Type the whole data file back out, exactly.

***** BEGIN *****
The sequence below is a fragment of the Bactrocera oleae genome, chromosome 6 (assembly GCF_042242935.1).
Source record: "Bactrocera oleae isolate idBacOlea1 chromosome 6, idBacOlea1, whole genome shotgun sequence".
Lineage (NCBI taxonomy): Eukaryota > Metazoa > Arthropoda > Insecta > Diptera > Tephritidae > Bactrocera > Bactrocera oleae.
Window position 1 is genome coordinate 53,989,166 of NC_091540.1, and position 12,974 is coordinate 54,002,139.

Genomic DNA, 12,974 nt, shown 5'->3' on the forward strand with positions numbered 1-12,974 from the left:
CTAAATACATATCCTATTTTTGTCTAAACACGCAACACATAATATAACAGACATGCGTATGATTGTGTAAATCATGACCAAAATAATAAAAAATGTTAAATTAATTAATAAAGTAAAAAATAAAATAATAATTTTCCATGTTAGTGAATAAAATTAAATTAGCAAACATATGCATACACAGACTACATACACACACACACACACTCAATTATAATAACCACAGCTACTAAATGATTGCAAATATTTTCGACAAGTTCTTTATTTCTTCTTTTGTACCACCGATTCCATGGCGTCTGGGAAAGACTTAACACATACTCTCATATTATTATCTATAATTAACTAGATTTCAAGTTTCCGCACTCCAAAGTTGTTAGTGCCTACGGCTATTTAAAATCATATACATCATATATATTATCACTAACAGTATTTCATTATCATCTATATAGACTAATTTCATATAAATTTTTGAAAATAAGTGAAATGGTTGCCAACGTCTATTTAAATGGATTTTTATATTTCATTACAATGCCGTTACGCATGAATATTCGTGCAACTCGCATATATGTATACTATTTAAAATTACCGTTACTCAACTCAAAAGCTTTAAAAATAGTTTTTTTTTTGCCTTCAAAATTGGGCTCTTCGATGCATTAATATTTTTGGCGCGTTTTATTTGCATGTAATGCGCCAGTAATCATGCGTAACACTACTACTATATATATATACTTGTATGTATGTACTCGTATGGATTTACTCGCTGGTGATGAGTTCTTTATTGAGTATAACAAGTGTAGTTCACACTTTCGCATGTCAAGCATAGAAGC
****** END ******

The sequence below is a fragment of the Bactrocera oleae genome, chromosome 6 (assembly GCF_042242935.1).
Source record: "Bactrocera oleae isolate idBacOlea1 chromosome 6, idBacOlea1, whole genome shotgun sequence".
Lineage (NCBI taxonomy): Eukaryota > Metazoa > Arthropoda > Insecta > Diptera > Tephritidae > Bactrocera > Bactrocera oleae.
Window position 1 is genome coordinate 53,989,166 of NC_091540.1, and position 12,974 is coordinate 54,002,139.

Genomic DNA, 12,974 nt, shown 5'->3' on the forward strand with positions numbered 1-12,974 from the left:
CTAAATACATATCCTATTTTTGTCTAAACACGCAACACATAATATAACAGACATGCGTATGATTGTGTAAATCATGACCAAAATAATAAAAAATGTTAAATTAATTAATAAAGTAAAAAATAAAATAATAATTTTCCATGTTAGTGAATAAAATTAAATTAGCAAACATATGCATACACAGACTACATACACACACACACACACTCAATTATAATAACCACAGCTACTAAATGATTGCAAATATTTTCGACAAGTTCTTTATTTCTTCTTTTGTACCACCGATTCCATGGCGTCTGGGAAAGACTTAACACATACTCTCATATTATTATCTATAATTAACTAGATTTCAAGTTTCCGCACTCCAAAGTTGTTAGTGCCTACGGCTATTTAAAATCATATACATCATATATATTATCACTAACAGTATTTCATTATCATCTATATAGACTAATTTCATATAAATTTTTGAAAATAAGTGAAATGGTTGCCAACGTCTATTTAAATGGATTTTTATATTTCATTACAATGCCGTTACGCATGAATATTCGTGCAACTCGCATATATGTATACTATTTAAAATTACCGTTACTCAACTCAAAAGCTTTAAAAATAGTTTTTTTTTTGCCTTCAAAATTGGGCTCTTCGATGCATTAATATTTTTGGCGCGTTTTATTTGCATGTAATGCGCCAGTAATCATGCGTAACACTACTACTATATATATATACTTGTATGTATGTACTCGTATGGATTTACTCGCTGGTGATGAGTTCTTTATTGAGTATAACAAGTGTAGTTCACACTTTCGCATGTCAAGCATAGAAGC